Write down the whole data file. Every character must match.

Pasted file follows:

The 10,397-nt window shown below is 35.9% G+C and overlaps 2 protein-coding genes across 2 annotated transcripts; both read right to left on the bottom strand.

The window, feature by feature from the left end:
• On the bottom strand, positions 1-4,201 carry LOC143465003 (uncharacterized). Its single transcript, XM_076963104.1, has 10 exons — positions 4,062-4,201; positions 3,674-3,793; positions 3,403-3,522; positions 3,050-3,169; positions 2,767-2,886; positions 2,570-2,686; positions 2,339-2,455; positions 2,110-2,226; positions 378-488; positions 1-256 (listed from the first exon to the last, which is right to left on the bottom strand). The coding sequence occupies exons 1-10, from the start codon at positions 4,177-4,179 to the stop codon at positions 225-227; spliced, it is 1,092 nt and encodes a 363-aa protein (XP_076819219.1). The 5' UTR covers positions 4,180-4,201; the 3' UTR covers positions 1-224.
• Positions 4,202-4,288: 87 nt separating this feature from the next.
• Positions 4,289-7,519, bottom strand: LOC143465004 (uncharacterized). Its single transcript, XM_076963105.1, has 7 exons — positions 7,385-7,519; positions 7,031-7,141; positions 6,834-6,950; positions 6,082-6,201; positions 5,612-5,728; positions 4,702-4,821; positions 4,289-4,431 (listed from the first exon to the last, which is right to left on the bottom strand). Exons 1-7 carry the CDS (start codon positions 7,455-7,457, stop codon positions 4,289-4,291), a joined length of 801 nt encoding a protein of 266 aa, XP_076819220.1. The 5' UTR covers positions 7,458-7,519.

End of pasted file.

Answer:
The 10,397-nt window shown below is 35.9% G+C and overlaps 2 protein-coding genes across 2 annotated transcripts; both read right to left on the bottom strand.

The window, feature by feature from the left end:
• On the bottom strand, positions 1-4,201 carry LOC143465003 (uncharacterized). Its single transcript, XM_076963104.1, has 10 exons — positions 4,062-4,201; positions 3,674-3,793; positions 3,403-3,522; positions 3,050-3,169; positions 2,767-2,886; positions 2,570-2,686; positions 2,339-2,455; positions 2,110-2,226; positions 378-488; positions 1-256 (listed from the first exon to the last, which is right to left on the bottom strand). The coding sequence occupies exons 1-10, from the start codon at positions 4,177-4,179 to the stop codon at positions 225-227; spliced, it is 1,092 nt and encodes a 363-aa protein (XP_076819219.1). The 5' UTR covers positions 4,180-4,201; the 3' UTR covers positions 1-224.
• Positions 4,202-4,288: 87 nt separating this feature from the next.
• Positions 4,289-7,519, bottom strand: LOC143465004 (uncharacterized). Its single transcript, XM_076963105.1, has 7 exons — positions 7,385-7,519; positions 7,031-7,141; positions 6,834-6,950; positions 6,082-6,201; positions 5,612-5,728; positions 4,702-4,821; positions 4,289-4,431 (listed from the first exon to the last, which is right to left on the bottom strand). Exons 1-7 carry the CDS (start codon positions 7,455-7,457, stop codon positions 4,289-4,291), a joined length of 801 nt encoding a protein of 266 aa, XP_076819220.1. The 5' UTR covers positions 7,458-7,519.